Finally a SharePoint Designer that Developers and BAs will Love 28


We hit the FiveFecta with Workflows

Our horse came in, that is SharePoint Designer has given us Five winning items in this iteration of the product, our five items are

  1. Stages
  2. Loops
  3. Steps
  4. Dictionary Object/Variable
  5. HTTP Service Calls

With all this you have the means to create atomic unit of work, conditional statements as well as the ability to make external calls to REST-full Service returning JSON data. The last piece of the puzzle is the addition of Visio Professional 2013 and the Stencils it brings to both author and report on the activities of the Workflow Activities.

Purpose of this Blog Post & Primer for this Post

This post well explore various usage scenarios of our Five Fecta through commentary, discussions and demo/screen shots. I am considering breaking this up into sections but perhaps it will just be one big post that covers a single solution, I’m still toying with the idea, either way its genesis is still fluid. If indeed i do break these up, I will put the various parts in this section.

Part 1 – Stages, Steps, Loops, and Visio Professional 2013

In the above post (this one) I will go about showing you the tooling and various simplistic but apropos examples designed solely to drive the usage home, in Part 2 we will use everything in a practical REAL WORLD sense

Part 2 – Put it all together with HTTP Service Calls via REST and the Dictionary Object/ Variable

In the above post I will take a Publicly Available REST API probably the Weather API or Twitter API and use the HTTP Web Request along with the Dictionary Variable in SPD 2013 to surface it in a SharePoint Promoted Links App (List)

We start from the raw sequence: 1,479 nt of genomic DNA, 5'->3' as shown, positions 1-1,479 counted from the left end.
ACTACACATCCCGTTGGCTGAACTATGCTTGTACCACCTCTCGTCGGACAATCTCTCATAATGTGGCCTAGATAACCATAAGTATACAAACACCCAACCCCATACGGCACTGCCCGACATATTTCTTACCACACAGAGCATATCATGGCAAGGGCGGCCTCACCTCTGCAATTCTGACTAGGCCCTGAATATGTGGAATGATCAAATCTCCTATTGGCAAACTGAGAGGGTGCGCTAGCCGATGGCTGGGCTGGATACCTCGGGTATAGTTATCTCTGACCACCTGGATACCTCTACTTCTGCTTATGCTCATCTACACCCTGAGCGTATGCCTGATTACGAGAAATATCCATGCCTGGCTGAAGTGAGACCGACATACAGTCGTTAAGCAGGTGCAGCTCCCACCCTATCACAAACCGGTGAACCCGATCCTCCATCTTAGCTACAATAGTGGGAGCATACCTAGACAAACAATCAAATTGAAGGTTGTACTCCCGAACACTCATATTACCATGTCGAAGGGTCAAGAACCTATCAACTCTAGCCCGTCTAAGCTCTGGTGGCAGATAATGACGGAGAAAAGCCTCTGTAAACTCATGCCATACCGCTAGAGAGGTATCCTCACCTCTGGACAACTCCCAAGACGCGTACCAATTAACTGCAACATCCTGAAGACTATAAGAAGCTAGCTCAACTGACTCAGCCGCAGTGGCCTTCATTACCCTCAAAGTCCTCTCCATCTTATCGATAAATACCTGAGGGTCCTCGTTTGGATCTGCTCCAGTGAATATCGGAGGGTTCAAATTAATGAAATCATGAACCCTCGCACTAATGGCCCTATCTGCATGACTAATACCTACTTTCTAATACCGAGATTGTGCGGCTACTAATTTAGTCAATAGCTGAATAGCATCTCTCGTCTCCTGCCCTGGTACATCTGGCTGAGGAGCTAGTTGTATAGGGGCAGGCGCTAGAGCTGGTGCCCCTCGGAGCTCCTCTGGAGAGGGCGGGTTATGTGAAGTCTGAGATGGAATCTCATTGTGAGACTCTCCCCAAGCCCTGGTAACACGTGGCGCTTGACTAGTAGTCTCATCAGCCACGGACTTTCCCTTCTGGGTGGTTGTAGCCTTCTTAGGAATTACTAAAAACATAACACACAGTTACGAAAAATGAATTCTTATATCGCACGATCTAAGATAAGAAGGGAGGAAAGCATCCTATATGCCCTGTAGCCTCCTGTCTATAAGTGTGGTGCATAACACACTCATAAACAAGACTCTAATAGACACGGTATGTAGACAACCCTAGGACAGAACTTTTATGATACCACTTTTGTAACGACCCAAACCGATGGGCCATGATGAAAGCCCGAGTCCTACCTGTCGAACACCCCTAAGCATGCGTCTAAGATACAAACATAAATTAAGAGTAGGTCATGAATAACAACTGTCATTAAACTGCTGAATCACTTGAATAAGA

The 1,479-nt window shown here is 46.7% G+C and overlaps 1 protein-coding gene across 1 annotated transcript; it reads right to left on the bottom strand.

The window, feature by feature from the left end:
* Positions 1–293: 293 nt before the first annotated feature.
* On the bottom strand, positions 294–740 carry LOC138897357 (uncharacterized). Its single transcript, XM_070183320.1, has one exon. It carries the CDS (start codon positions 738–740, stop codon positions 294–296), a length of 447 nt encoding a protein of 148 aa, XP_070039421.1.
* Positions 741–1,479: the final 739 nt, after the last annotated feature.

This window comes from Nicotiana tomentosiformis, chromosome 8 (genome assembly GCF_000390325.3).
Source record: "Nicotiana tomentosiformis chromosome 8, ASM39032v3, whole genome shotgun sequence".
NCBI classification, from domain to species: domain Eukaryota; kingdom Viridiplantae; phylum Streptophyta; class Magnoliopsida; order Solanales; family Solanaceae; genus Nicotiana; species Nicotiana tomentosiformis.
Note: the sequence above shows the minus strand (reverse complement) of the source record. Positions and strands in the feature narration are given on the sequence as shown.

What’s new with Workflows

Some things that you must know about Workflows in SharePoint 2013 is that unlike SharePoint 2010 that was built on the platform of Windows Workflow Foundations 3.0 (WWF3) this version of SharePoint is built on Windows Workflow Foundation 4.0 (WWF4) and .NET Framework 4.5, it also employs a new Installer/Manager called Workflow Manager 1.0.  Now you have the ability to design and create complete declarative workflows, REST and Service Bus messaging. You should also be aware that the SharePoint 2013 features and capabilities only comes available to you and your tooling after you download and install the Workflow Manger 1.0 Service and configure it to communicate with your Site Collection. For more on the Workflow Manager 1.0 please see Start: Set up and configure SharePoint 2013 Workflow Manager Finally with Visio Professional 2013 add-in provides you with a Visual Workflow Development experience both inside SPD2013 and outside inside Visio Professional 2013.

<RANT>The one thing that I have as a gripe (but I totally understand why) is that Reusable Workflows are GONE in SharePoint 2013 Workflows </RANT>

But that is somewhat disingenuous because while you certainly cannot do it in SharePoint Designer 2013 if you create your workflow in Visual Studio 2013 and make a reference to the Workflow Manager 1.0 you can attach to the GUID of the Content Type.

This is what I mean, open up SPD2013 and fire up a Reusable Workflow and you will notice that you cannot bind a Content Type that you are used to doing in SPD2010 to this Workflow